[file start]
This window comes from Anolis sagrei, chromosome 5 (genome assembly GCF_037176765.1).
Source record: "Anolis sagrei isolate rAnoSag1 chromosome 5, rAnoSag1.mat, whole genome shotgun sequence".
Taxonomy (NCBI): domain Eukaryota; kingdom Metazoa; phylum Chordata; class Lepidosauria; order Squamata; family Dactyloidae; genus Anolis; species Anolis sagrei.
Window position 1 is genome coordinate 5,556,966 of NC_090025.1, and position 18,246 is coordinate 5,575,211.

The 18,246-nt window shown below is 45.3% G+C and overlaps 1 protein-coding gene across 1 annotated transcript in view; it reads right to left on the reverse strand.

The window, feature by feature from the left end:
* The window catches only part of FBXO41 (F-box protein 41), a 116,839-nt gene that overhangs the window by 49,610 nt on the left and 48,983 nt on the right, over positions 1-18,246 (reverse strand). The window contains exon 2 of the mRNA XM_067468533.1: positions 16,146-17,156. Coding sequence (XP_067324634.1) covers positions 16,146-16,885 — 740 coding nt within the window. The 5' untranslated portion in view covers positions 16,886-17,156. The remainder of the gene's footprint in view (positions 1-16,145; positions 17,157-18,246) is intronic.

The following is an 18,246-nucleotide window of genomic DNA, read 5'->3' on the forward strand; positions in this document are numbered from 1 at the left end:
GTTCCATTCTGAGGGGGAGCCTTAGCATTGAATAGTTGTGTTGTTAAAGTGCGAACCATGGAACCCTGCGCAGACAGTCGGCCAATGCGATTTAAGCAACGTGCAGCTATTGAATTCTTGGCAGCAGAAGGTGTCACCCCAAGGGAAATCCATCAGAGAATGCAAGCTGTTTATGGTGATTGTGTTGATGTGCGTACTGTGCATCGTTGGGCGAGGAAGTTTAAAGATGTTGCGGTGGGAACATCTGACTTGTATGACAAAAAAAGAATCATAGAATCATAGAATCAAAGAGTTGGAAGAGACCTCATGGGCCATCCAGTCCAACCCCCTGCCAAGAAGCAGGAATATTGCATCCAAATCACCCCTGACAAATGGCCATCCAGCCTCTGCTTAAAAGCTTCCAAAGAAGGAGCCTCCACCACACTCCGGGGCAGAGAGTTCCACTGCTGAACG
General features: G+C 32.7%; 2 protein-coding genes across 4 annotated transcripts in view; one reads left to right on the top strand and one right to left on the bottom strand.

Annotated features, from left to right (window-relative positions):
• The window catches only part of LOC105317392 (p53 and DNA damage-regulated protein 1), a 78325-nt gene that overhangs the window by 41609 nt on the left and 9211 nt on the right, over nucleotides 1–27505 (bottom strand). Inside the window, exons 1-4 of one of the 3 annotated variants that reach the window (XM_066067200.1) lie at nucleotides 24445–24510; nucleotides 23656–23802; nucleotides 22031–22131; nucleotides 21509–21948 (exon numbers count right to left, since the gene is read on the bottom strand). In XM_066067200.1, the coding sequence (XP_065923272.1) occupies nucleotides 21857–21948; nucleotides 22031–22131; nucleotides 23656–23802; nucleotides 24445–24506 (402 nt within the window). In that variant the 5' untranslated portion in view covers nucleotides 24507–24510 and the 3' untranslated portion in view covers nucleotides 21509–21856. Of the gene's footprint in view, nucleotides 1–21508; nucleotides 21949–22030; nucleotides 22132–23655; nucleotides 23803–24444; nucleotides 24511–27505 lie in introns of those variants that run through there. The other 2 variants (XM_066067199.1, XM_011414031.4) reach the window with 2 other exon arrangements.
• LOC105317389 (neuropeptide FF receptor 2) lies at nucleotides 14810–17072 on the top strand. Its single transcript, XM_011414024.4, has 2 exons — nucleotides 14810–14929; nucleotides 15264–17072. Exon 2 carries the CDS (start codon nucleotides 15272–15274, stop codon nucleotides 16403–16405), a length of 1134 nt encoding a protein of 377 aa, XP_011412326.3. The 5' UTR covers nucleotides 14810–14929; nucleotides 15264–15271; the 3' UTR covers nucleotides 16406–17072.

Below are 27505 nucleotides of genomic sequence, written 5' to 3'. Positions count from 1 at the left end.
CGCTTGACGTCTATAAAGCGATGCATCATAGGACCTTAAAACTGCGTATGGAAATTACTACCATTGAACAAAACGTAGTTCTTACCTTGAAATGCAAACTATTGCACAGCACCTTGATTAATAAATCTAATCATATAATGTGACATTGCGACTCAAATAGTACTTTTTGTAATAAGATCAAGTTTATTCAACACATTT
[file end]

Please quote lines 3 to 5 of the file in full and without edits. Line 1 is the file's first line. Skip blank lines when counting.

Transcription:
Taxonomy (NCBI): domain Eukaryota; kingdom Metazoa; phylum Chordata; class Lepidosauria; order Squamata; family Dactyloidae; genus Anolis; species Anolis sagrei.
Window position 1 is genome coordinate 5,556,966 of NC_090025.1, and position 18,246 is coordinate 5,575,211.

The 18,246-nt window shown below is 45.3% G+C and overlaps 1 protein-coding gene across 1 annotated transcript in view; it reads right to left on the reverse strand.